The Real Cost of Food

First-generation ethanol reduces our dependence on foreign oil, revitalizes our rural communities, improves our environment and employs nearly 400,000 workers while driving down fuel costs. The next generation will make an even greater impact.
By Tom Buis | March 07, 2014

Time and again, we have heard the claims about how ethanol is the cause of rising food prices. The ethanol industry has been accused of driving up costs for everything from chicken wings to tortillas. Some of these tall tales have even gained traction in the press. Big Oil and some food special interest groups continue to use misinformation to try to convince consumers that they are paying higher prices for food because of the renewable fuel standard (RFS) despite the facts.

Corn, the major feedstock for U.S. ethanol production, is only a fraction of overall food and grain costs. For every $1 spent at the grocery store, more than 85.5 cents goes to pay for secondary operations such as processing, packaging and marketing. The less than 15.5 cents remaining goes to farmers and, of that, about 3 pennies to corn producers.

Digging deeper, it is obvious the falsehoods about the price of food are even more off base. No. 2 yellow corn used in the ethanol process is primarily used for livestock and poultry feed. Ethanol production uses only the starch from the corn kernel and for every bushel of corn used to produce ethanol, 33 percent goes back into the livestock feed chain in the form of a high-protein, competitively priced animal feed product.  This coproduct replaces corn and soybean acreage that would otherwise be devoted to animal feed production. According to analysis by Air Improvement Resource Inc., only 17.5 percent of net corn acres are used to produce ethanol, not the 40 percent claimed by the antiethanol crowd.

So, if corn isn’t driving the cost of food, as special interest groups would like you to believe, what is? Well, the answer is quite simple—energy costs. According to the World Bank, United Nations, USDA and countless other objective economic studies, energy costs are the leading contributor to rising food prices. Ethanol is actually reducing fuel costs for consumers and renewable fuels can help constrain the energy costs associated with food production, processing and merchandizing, while reducing our addiction to foreign oil.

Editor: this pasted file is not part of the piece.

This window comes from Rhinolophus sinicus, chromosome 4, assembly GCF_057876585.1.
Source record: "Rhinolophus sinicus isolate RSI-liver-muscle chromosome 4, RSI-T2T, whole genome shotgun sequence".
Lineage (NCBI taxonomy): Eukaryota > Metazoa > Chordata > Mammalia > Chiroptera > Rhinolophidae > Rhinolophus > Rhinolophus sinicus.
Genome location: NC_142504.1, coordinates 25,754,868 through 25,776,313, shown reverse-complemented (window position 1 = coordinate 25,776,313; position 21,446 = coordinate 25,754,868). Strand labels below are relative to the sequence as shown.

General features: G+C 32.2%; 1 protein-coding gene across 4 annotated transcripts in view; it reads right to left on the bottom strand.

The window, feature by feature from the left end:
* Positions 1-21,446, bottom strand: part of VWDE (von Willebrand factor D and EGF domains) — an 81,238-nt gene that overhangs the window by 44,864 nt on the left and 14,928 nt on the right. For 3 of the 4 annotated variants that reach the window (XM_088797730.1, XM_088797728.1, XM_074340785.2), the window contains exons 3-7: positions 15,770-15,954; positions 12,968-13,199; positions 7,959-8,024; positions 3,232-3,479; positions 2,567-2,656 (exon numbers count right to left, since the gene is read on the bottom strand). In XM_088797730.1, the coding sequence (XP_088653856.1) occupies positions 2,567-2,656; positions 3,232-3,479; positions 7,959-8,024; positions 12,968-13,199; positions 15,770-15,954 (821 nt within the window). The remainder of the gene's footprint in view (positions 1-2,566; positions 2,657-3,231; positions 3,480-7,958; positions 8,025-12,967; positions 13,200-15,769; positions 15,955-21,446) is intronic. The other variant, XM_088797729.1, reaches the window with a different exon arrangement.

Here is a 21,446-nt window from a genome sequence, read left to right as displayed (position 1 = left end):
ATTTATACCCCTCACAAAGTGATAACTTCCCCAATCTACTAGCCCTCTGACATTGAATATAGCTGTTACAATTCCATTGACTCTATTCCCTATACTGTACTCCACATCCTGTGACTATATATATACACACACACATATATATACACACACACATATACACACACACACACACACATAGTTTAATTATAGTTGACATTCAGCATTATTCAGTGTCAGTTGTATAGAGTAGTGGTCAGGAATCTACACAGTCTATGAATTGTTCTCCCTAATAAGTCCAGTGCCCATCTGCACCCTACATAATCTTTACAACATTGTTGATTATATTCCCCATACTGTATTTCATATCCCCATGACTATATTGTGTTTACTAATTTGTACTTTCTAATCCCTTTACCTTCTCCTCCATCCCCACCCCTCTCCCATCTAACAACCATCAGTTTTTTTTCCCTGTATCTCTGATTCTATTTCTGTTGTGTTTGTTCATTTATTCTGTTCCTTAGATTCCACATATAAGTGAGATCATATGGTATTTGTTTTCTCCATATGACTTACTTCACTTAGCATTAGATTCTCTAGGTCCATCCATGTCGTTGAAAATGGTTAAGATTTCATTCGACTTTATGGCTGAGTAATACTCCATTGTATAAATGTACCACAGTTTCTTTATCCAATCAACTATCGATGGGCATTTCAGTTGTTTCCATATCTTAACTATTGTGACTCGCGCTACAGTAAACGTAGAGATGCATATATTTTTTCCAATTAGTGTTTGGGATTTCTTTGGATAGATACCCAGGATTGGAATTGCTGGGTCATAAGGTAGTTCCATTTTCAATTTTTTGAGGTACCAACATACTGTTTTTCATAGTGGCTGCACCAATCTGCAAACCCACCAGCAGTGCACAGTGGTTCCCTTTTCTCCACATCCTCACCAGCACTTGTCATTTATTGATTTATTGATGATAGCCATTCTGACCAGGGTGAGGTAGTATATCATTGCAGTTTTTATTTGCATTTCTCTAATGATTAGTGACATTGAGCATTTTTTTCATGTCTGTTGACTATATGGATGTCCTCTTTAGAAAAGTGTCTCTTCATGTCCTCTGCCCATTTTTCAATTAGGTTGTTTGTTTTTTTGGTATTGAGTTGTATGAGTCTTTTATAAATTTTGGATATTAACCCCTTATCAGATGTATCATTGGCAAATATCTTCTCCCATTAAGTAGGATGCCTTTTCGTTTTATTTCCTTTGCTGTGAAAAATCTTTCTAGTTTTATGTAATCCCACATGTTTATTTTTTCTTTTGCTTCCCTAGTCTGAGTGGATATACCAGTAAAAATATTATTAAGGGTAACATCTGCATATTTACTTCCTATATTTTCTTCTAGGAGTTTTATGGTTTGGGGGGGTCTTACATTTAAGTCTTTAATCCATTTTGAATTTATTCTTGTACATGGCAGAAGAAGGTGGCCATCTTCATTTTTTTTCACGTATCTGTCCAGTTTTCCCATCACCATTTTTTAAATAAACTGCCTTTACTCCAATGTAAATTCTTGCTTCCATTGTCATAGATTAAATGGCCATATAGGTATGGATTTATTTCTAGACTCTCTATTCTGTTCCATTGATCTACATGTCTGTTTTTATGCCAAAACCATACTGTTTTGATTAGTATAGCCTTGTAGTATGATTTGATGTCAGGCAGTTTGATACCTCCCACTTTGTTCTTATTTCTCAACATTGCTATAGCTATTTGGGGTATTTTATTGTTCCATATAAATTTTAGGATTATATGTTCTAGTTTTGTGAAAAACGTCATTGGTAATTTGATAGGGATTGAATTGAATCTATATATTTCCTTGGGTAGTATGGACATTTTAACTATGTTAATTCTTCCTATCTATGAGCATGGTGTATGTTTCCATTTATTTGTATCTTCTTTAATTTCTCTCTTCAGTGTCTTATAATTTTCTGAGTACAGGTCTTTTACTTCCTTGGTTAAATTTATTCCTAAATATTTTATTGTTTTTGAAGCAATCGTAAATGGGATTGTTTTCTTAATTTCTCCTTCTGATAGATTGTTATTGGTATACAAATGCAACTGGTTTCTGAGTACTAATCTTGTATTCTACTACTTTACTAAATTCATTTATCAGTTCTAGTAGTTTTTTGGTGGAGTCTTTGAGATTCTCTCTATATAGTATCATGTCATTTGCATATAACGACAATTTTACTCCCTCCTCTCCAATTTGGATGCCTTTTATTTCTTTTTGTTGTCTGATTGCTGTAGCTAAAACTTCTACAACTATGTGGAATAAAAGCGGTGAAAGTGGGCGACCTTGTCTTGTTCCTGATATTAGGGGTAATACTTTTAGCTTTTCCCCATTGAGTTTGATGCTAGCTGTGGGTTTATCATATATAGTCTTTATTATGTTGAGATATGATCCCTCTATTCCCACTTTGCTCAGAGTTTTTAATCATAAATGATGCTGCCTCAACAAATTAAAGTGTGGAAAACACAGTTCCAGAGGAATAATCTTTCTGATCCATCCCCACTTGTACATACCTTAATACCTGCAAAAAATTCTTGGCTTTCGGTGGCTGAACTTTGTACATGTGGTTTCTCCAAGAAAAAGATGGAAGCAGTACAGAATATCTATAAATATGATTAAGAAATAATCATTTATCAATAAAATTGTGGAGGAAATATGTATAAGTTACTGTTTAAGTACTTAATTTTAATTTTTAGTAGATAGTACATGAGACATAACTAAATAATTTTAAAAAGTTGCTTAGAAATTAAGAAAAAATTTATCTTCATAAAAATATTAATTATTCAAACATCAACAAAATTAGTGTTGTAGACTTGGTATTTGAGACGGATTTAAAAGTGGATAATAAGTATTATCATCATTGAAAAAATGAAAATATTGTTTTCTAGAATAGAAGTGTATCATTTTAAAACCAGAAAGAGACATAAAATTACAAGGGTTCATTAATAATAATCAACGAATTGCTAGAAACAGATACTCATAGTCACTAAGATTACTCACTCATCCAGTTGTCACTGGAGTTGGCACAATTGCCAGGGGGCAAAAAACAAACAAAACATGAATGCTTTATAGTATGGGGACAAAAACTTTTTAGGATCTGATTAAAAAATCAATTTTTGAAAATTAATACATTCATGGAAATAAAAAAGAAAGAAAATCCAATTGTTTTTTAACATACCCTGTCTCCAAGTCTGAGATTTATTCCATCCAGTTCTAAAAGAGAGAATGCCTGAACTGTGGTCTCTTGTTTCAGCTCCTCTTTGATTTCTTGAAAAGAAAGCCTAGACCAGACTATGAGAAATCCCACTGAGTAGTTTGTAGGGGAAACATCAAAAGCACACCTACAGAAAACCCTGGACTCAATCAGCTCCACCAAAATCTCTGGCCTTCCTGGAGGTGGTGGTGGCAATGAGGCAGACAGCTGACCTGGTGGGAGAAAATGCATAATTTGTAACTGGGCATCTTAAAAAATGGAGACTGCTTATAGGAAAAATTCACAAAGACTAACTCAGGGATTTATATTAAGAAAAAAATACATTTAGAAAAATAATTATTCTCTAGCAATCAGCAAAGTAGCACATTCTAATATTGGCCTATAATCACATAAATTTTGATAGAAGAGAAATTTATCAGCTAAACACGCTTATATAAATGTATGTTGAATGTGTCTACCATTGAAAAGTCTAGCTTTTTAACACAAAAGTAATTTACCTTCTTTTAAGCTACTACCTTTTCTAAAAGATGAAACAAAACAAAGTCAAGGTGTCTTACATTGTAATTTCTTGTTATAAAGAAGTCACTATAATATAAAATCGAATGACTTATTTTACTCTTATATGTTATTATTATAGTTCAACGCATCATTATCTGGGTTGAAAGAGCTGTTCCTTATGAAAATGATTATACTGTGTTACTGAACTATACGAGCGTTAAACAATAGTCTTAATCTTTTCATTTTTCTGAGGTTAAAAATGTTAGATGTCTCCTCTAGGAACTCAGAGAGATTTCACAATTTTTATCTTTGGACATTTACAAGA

The consumer price index for food since the RFS was implemented in 2008 has very closely tracked the increases in the overall index, growing at about 3 percent per year. In 2014, the indices are expected to continue to grow at similar rates. Consumer gasoline prices, however, have increased by more than 25 percent on average per year over the same period. In effect, consumers are getting hit twice by high fuel prices. First, they pay for the gasoline they need for family transportation. Then, they pay higher prices for the food they purchase because of energy costs. 

Food costs will only drop if Big Food is willing to pass a portion of its high profits on to the consumers. Despite their accusations of unbearable food costs resulting from our renewable energy policy, the National Restaurant Association acknowledged its members have a long record of growth, and expect to reach $683.4 billion in sales in 2014 alone, nearly double their sales in 2000. 

The most damaging fact to Big Oil’s and Big Food’s false claims is the price of corn itself. Though outside factors, such as adverse weather, can cause price spikes from time to time, farm prices for corn have historically been near the cost of production and the current year is no exception to this trend. Don’t be fooled, the oil and food industries that seek to limit consumer options at the pump and abolish the renewable fuel standard are doing so to protect their control over our food and energy markets, plain and simple. When you peel back all the rhetoric and hype, this is simply a battle about market share—no more, no less, and Big Oil and Big Food will say and do anything to maintain their record profits and near monopolistic control.

When the truth is laid out in an open and honest fashion, consumers should realize they don’t have to choose between high quality, affordable food and renewable energy that is reducing their gas bills.
First-generation ethanol reduces our dependence on foreign oil, revitalizes our rural communities, improves our environment and employs nearly 400,000 workers while driving down fuel costs for consumers. The next generation will make an even greater impact. America’s farm families will continue to feed us while American workers in the U.S. ethanol industry produce the fuel to power our cars.

Author: Tom Buis
CEO, Growth Energy
[email protected]